Janna Gur explains the lure of Israeli foods
BY HEDY WEISS email@example.com June 5, 2012 9:29AM
Janna Gur, Israeli cookbook author and food specialist during presentation at Le Cordon Bleu College of Culinary Arts, 361 W. Chestnut, Monday, May 7, 2012. | John H. White~Chicago Sun-Times.
Updated: July 7, 2012 8:00AM
On a trip to Israel this past winter I spent many hours indoors, watching the enormous array of theater and dance companies fostered by this small country. But in my free time I headed to my very favorite form of promenade theater — strolling through food markets.
In Tel Aviv there is the jam-packed Carmel Market (or “Shuk Ha’Carmel”), as well as the fascinating Levinsky Street market in the Florentine neighborhood of southern Tel Aviv — a bustling immigrant area with open storefronts piled high with dried fruit, nuts, spices, baked goods and every variety of specialty food. In Jerusalem there is the enormous Mahane Yehuda Market with about 250 covered stalls stocked with pomegranates the size of soccer balls, giant dates, countless varieties of olives, great purple eggplants, fabulous cheeses and breads, and every other possible edible.
So when Janna Gur, author of The Book of New Israeli Food (Schocken Books, $35), arrived in Chicago recently, I headed to her lecture, where I took a seat among 60 or so students of the Cordon Bleu College of Culinary Arts, all dressed in their traditional uniforms of white smocks and black-and-white checked pants.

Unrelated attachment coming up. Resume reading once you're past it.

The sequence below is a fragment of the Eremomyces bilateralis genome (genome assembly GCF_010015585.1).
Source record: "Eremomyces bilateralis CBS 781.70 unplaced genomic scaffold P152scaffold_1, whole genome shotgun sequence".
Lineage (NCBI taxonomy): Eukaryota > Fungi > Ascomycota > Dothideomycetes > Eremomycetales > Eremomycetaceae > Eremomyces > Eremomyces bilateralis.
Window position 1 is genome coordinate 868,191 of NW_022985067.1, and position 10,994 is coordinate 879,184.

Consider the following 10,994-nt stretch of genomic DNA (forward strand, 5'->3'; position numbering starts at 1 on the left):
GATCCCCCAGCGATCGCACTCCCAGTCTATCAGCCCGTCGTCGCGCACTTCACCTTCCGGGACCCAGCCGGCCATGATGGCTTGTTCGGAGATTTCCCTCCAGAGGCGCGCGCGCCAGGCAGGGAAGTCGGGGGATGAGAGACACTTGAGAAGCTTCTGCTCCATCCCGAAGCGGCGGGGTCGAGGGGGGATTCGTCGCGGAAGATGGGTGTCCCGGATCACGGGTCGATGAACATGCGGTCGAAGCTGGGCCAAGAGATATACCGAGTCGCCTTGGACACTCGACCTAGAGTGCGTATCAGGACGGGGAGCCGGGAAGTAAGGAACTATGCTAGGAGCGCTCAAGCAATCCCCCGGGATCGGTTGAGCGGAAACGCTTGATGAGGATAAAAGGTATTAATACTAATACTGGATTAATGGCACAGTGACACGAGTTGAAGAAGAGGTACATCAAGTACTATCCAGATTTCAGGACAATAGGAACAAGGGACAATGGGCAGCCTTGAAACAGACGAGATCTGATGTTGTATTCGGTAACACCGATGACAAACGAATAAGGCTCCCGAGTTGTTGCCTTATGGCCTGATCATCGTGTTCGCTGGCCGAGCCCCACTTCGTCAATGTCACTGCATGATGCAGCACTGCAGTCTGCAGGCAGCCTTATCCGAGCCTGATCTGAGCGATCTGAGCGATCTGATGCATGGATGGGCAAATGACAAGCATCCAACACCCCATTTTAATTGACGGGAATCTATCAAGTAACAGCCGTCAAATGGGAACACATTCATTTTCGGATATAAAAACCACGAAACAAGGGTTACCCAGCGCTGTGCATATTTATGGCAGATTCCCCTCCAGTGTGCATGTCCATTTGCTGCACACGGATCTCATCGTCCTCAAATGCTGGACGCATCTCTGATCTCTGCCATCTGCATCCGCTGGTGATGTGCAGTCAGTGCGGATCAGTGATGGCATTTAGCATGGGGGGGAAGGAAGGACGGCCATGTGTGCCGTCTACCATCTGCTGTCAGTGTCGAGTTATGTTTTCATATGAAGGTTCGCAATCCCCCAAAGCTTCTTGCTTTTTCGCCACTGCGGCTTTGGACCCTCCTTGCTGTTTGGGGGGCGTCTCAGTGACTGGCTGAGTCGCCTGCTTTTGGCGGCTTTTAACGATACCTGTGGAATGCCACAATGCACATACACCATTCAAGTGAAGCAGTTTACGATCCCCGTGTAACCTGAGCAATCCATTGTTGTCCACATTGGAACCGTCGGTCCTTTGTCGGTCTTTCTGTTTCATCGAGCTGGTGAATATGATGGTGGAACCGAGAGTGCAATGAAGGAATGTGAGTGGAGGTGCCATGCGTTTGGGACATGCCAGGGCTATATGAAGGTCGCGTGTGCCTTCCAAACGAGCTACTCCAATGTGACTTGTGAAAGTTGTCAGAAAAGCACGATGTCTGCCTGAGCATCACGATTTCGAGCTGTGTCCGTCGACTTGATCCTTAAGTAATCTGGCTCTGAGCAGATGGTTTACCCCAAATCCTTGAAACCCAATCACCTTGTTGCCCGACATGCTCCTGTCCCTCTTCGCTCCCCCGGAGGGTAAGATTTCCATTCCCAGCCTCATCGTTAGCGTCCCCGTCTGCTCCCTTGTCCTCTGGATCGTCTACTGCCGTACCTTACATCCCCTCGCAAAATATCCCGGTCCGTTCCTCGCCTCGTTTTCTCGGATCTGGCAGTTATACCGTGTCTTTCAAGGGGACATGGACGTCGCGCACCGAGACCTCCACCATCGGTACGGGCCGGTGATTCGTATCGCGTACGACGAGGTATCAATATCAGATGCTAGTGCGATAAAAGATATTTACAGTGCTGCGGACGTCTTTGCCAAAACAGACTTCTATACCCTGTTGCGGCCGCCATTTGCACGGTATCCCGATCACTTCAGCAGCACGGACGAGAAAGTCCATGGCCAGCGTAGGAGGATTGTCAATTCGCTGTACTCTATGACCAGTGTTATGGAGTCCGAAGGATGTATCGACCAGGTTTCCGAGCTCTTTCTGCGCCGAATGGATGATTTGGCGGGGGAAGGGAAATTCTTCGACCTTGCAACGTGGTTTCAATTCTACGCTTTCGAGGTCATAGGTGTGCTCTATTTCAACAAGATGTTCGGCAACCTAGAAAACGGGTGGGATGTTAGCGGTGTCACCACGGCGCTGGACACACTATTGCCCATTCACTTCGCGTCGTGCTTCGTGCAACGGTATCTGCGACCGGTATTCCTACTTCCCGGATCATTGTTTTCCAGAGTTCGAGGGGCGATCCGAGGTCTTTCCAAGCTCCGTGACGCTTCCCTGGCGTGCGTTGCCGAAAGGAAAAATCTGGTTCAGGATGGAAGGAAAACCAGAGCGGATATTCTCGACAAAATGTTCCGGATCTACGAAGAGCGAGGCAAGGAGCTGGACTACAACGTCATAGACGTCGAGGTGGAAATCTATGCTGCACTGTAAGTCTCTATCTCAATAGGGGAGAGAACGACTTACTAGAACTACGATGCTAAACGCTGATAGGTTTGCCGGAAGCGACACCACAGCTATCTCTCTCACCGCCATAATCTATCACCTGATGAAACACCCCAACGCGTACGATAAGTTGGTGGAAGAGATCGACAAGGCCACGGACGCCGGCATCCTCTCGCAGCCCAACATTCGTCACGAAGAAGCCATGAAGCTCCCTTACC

“I am not a chef, and never was a chef,” said Gur, who was born in Riga, Latvia (in the former Soviet Union), and immigrated to Israel in 1974. “I am a food writer and editor who is in love with the uniqueness of Israeli food and culture. Israel is a country about the size of the state of New Jersey, but it is a long and narrow strip of land with many climates — cool and mountainous in the northern Galilee area, Mediterranean in the middle, and a scorching desert in the south. So we can grow many different things.”
One fruit tree prominent from biblical times to the present is the date palm. Gur explained that date honey (or molassses) was an important sweetener for wines in ancient times, and also can be an excellent substitute for honey in modern recipes.
She then went on to extol the virtues of “green wheat” or “freekeh” (which can be purchased online), a highly nutritional grain cultivated primarily by Arab farmers, and ideal for making “a very tasty and healthy pilaf.” About the increasingly popular side dish known as Israeli couscous, Gur said: “It is really a pasta, and was long thought of as a kindergarten dish like Italian pastina or orzo. But in recent years it has become very popular in the chicest restaurants.”
Gur playfully refused to talk about what is perhaps the most popular of all Israeli street foods — falafal — that deep-fried little mound of ground chickpeas served in a pita, often topped with salads or pickled vegetables, and doused with hot sauce or a tahini-based sauce. But she was happy to extol the virtues of homemade hummus (“not the stuff you buy in supermarkets”). And she is a great fan of tahini, the sesame seed paste — “a nutty spread that is very versatile, and can be the base of delicious dips.”
“Just mix it with water (which actually thickens it), lemon juice, salt and pepper and a bit of cumin, and spread it over everything from grilled vegetables to lamb meatballs,” said Gur. “Or, make an Asian dressing by adding a bit of soy sauce, rice vinegar and sesame oil and pouring it over a slaw of cabbage and carrots.”